In Italy for her daughter Sarah’s wedding, Norma spoke informally to more than 100 enthusiastic feminists and their friends and partners about OBOS and feminism today, at the distinguished Fondo Verri theatre in the city of Lecce. An almost 3-hour video of her session with the crowd, in English with Italian translation, is now available — if interested, you can request the link from Norma: nms1932 [AT] mac.com
After a screening of “Absolutely Safe,” a film examining the safety of breast implants, Judy spoke at Emory University’s Rollins School of Public Health in Atlanta.
A Retro Report video on the New York Times website featured founder and former executive director Judy recapping what times were like when the book “Our Bodies, Ourselves” first became a New York Times best-seller. The video includes clips from Mary Dore’s inspiring and widely traveled documentary film, “She’s Beautiful When She’s Angry,” which features a discussion with OBOS founders.
In one of the most exciting moments of the year, OBOS founders, all together at the Brooklyn Museum, received a heartwarming standing ovation as Gloria Steinem handed the eleven women a Sackler “First” Award.
The days following the award night launched the Brooklyn “Yes!” Conference at the Museum. One of Friday’s sessions, introduced by OBOS’s executive director Julie Childers, featured clips from Pamela’s award-winning “Sorceress” and Jane’s film “Abortion,” a 1971 collaboration with co-filmmaker Mary Summers and two others. OBOS consultant and staff member Ayesha Chatterjee introduced and showed clips from the Indian film “Can We See the Baby Bump, Please?”
On Saturday, Mary Summers introduced and showed the whole of the film “Abortion,” and Norma introduced “Jane: An Abortion Service,” the documentary film about ordinary Chicago women who safely performed more than 11,000 abortions in the years before it was legal.
At Saturday’s Session 2, Elizabeth introduced and showed the documentary “La Operación,” linking Puerto Rico’s past sterilization abuses with today’s humanitarian crisis still present on the island. After the film, Elizabeth and Norma led a vigorous discussion, “…making visible today what we thought only happened in the past,” in the words of one audience participant. The session included an appeal for solidarity and support with the women of Taller Salud, OBOS’s sister organization in Puerto Rico, and the families they support.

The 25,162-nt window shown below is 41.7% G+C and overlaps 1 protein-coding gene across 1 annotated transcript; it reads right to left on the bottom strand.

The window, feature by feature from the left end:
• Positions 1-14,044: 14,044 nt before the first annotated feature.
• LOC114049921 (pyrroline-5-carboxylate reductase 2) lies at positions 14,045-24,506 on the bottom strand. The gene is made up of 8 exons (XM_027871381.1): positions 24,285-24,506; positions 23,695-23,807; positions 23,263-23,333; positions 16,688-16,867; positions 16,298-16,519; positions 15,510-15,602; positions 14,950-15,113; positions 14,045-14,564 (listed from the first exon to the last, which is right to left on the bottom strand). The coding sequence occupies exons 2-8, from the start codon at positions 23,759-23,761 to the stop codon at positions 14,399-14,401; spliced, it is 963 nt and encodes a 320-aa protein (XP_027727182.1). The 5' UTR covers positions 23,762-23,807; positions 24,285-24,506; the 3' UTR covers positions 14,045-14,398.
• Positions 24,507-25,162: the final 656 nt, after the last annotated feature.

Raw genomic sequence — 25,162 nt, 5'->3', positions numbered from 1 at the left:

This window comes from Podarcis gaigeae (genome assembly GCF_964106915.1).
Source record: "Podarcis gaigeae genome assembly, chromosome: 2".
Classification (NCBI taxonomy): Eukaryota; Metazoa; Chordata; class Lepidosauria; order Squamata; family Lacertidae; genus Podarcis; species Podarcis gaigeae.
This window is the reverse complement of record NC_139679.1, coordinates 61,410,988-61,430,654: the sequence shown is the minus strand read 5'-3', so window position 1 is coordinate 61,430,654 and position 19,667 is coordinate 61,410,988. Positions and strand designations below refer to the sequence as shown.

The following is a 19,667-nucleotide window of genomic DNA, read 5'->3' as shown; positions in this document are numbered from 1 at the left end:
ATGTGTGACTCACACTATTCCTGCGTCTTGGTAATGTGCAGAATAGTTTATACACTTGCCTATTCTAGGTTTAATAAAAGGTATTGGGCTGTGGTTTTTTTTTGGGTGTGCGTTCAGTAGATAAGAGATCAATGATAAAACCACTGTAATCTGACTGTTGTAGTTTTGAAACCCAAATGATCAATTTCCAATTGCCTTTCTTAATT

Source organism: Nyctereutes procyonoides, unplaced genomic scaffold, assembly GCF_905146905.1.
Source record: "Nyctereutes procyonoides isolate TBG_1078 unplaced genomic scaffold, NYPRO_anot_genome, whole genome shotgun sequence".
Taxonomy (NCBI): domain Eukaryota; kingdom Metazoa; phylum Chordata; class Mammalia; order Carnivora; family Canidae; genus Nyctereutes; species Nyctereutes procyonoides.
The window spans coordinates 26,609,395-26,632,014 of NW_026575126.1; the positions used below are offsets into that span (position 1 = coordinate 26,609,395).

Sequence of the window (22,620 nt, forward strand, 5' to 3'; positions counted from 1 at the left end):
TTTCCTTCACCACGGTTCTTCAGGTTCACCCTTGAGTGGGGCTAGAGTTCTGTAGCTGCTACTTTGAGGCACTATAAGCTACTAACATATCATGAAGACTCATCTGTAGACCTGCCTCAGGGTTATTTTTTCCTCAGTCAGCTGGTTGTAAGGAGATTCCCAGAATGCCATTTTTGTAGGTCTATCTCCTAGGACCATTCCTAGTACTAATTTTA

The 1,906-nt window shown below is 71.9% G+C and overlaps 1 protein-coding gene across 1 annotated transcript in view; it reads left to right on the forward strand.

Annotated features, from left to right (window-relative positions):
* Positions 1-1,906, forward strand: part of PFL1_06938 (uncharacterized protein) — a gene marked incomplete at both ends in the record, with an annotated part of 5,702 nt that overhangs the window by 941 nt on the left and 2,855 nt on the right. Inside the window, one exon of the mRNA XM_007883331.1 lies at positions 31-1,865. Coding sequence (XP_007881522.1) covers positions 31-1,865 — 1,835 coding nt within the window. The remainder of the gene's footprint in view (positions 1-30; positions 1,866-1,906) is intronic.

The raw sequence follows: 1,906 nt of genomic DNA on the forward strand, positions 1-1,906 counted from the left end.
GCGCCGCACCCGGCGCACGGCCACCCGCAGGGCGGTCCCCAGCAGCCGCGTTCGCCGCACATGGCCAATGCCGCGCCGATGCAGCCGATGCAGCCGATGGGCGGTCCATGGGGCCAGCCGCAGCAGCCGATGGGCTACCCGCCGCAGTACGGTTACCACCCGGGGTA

Joan was the primary coordinator of OBOS’s liaison with the conference organizers.
Judy, in Santa Fe, NM, spoke at a women’s wellness retreat. “From Drug and Device Safety to Global Commercial Surrogacy: How Women’s Health Activists Continue to advance the Health and Human Rights of Women Everywhere” was the title of her talk.
Judy had a video call with a study group (five girls in Chelmsford, MA, and a parent) who were reading the book “When Everything Changed: The Amazing Journey of American Women from 1960 to the Present,” by Gail Collins. They had watched the documentary “She’s Beautiful When She’s Angry” in preparation for the session.
Saúl Espino Armendáriz, a Mexican historian, interviewed Judy and Norma while studying the OBOS archives at Schlesinger Library. He learned about OBOS’s early work with Betsie Hollants, a Belgian feminist activist and founder of CIDHAL, Mexico’s first Documentation Center on Women, for a book he is writing on Betsie. OBOS worked often with CIDHAL.
Joan spoke about the history of OBOS in a Women, Culture and Society class at Lesley University.
Judy and Norma met with Brazilian doctoral student and author, Bia Fioretti, from the University of Sâo Paulo in Brazil. They learned about Bia’s recent video, “Born in Brazil,” a follow-up to Norma’s previous showing at Harvard of the earlier film with this title. They also learned about her video, “Being Born in Prison,” and saw the beginning panels of her extraordinary new platform for girls and young women on the subject of knowing your body. In addition, Bia is a researcher on obstetric violence.
Joan attended the December 6 opening of the 2017 Mass. Conference on Women and heard keynote speaker Gloria Steinem pay tribute to the long history and legacy of the Our Bodies Ourselves organization.